The dirty little secret to tackling climate change http://www.crikey.com.au/2013/04/18/the-dirty-little-secret-to-tackling-climate-change/?wpmp_switcher=mobile Forget the carbon price, forget the opposition’s Direct Action climate plan. Australia could probably meet its targets to reduce greenhouse gas emissions without either, provided we did one thing. But you won’t hear the politicians talk about it. A statistical analysis by Crikey, based on data released this week, indicates that if Australia’s high population growth rate were reined in, the country would already be meeting its targets to cut pollution. In fact, we’d probably be under those targets. The federal government’s data on greenhouse gas emissions for the December quarter points to the major impact the population boom has had on Australia’s emissions. Here’s the Crikey number-crunching that shows why it might be time to talk about the environmental impact of Australia’s growing population. (This is a crude statistical analysis, but you won’t find the government — both major parties support and plan for significant population growth — doing it. So we had a go.) Australia’s per capita emissions actually dropped between 1989 and 2012. But the population increased by 35% during that period, and overall national emissions soared by 32%. That took national greenhouse gas emissions from 418 megatonnes a year in 1990 to 552 megatonnes in 2012 (a megatonne is 1 million tonnes). Australia has a high rate of population growth, caused in part by a relatively high rate of immigration. What would the country’s emissions be if that was not the case? The ABS calculates that in the decade to 2007, the population grew by 3% pa on average, with “just under half from net overseas migration” (the rest comes from births). The proportion of population growth coming from migration increased to more than half at the end of that period; last year the federal government said migration “has in recent years had the largest impact on overall population change”. In 2009, migration provided 65% of population growth. Based on those numbers, if Australia had net zero migration from 1989 to 2012, we can estimate the population would have increased from 16.9 million (1989) to roughly 20.4 million (2012).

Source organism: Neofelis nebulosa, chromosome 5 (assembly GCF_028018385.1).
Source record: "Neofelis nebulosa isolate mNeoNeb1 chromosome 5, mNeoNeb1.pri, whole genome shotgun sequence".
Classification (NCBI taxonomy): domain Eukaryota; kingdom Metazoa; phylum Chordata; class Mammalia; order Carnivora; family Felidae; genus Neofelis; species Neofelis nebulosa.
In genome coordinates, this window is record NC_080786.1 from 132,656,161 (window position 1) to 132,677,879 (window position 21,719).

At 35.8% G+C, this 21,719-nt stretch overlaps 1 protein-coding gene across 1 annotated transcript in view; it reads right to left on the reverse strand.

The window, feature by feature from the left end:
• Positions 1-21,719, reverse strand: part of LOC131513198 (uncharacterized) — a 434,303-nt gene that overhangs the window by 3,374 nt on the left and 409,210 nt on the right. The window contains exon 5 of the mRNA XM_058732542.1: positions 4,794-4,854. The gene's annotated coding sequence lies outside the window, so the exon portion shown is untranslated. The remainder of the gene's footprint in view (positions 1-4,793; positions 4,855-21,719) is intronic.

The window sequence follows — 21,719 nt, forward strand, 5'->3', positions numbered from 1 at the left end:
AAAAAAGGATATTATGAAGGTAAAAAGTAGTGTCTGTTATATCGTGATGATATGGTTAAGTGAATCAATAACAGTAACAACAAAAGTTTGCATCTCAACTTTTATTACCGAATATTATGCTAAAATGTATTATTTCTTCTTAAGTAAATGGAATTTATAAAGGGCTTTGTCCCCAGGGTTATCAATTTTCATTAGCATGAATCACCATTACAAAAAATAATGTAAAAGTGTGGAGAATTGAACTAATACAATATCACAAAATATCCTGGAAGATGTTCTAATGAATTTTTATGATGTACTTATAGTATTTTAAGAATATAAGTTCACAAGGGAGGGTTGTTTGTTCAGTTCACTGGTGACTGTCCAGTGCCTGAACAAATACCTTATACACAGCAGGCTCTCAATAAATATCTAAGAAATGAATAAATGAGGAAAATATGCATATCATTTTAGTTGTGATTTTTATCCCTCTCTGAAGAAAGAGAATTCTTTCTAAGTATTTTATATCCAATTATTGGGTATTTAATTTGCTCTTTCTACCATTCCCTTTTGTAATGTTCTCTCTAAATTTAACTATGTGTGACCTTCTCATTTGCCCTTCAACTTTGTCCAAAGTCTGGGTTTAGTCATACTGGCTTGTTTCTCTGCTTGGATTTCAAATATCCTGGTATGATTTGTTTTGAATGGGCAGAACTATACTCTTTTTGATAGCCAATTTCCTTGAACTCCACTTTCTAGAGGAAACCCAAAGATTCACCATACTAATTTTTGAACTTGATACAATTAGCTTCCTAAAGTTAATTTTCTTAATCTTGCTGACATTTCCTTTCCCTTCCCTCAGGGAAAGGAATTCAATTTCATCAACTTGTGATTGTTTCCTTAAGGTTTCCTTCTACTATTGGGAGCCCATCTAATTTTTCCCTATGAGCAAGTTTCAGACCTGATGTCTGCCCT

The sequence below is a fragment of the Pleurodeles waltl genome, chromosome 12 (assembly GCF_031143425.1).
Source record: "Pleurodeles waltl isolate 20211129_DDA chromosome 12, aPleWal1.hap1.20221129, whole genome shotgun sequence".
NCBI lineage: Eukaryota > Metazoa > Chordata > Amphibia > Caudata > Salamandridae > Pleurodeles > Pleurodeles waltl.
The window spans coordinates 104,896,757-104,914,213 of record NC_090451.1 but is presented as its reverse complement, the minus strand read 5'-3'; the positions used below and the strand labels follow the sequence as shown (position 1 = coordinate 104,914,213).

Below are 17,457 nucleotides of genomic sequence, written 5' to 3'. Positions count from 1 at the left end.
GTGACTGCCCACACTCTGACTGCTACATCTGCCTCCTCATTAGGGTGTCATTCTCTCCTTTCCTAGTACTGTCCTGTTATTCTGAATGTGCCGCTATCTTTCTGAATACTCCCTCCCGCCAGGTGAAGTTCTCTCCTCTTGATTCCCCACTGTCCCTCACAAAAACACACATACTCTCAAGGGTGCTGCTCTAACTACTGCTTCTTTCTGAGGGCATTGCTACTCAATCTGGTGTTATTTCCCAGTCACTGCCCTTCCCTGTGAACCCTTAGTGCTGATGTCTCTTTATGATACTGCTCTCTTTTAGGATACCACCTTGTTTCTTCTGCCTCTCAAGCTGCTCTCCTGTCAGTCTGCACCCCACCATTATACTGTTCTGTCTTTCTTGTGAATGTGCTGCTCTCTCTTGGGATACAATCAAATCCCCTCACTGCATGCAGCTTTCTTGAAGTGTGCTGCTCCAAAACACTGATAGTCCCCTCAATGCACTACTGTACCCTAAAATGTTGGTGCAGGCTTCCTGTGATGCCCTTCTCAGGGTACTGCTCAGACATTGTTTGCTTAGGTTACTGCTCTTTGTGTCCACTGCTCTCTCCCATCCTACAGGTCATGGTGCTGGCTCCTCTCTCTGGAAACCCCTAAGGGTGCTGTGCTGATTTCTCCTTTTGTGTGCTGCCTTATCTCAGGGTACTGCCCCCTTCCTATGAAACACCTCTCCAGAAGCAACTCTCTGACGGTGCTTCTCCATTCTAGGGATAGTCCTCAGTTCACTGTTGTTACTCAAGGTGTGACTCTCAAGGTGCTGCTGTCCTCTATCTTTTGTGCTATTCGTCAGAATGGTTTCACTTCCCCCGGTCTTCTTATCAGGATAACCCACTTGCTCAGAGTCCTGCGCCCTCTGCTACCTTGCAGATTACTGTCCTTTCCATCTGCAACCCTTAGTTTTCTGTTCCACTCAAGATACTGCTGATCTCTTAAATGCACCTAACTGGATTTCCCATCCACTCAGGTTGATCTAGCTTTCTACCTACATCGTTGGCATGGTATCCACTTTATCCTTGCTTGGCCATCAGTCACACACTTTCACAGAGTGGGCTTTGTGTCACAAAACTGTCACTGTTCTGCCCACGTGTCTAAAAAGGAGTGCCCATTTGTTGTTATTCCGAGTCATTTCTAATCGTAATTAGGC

PM Singh: India To Double Renewable Energy Capacity By 2017 http://www.asianscientist.com/topnews/pm-singh-india-set-double-renewable-energy-capacity-2017/ it was the first time that the Ministerial meeting has been convened in India. The Prime Minister emphasized the urgency to develop clean energy because of the scarcity of fossil fuel based energy and corresponding greenhouse gas emissions. Developing countries account for 82 percent of the world’s population and they use 55 percent of the available global supply of energy, he said. But they could not follow industrialized countries in meeting their energy requirements through fossil fuel based energy, as the impact on the global climate would be simply unsustainable, he said. He asked industrialized countries – on any principle of equity – to bear a large share of the burden, as he said that they are historically responsible for the bulk of the accumulated greenhouse gas emissions and also the most technically advanced.
Climate change: lessons in cross-sector collaboration http://www.guardian.co.uk/global-development-professionals-network/2013/apr/17/climate-change-collaboration-connect4climate Climate change is a pressing issue. Everyone knows that, certainly the development community and they don’t need to be reminded of it. What they do need reminding of is that no one group can possibly solve this problem. Strategic collaborations around climate change issues and action are essential. As World Bank president Jim Yong Kim said recently: “To deliver bold solutions on climate change, we need to listen to and engage broader and more diverse audiences.” This is what theConnect4Climate (C4C) team has set out to do since the programme began in 2011.
Gore calls for action on climate change http://www.irishtimes.com/news/world/gore-calls-for-action-on-climate-change-1.1362328 Former US vice-president Al Gore called for action on climate change yesterday, comparing denial of changing weather patterns to “sleepwalking towards the edge of the cliff”. Mr Gore, who was jointly awarded the Nobel Peace Prize for his attempts to raise awareness of climate change, made the remarks at a keynote address at a Dublin conference exploring the links between climate change, hunger and poor nutrition. “Even with glaring evidence [of extreme weather patterns] people still do not connect the dots of climate change,” he told more than 350 delegates from 60 countries. “We have to win the conversation about climate change. When you hear denial, speak up.” Mr Gore, author of An Inconvenient Truth , a best-selling book on global warming which was the subject of an Oscar-winning documentary film, discussed the effects of climate change on food security.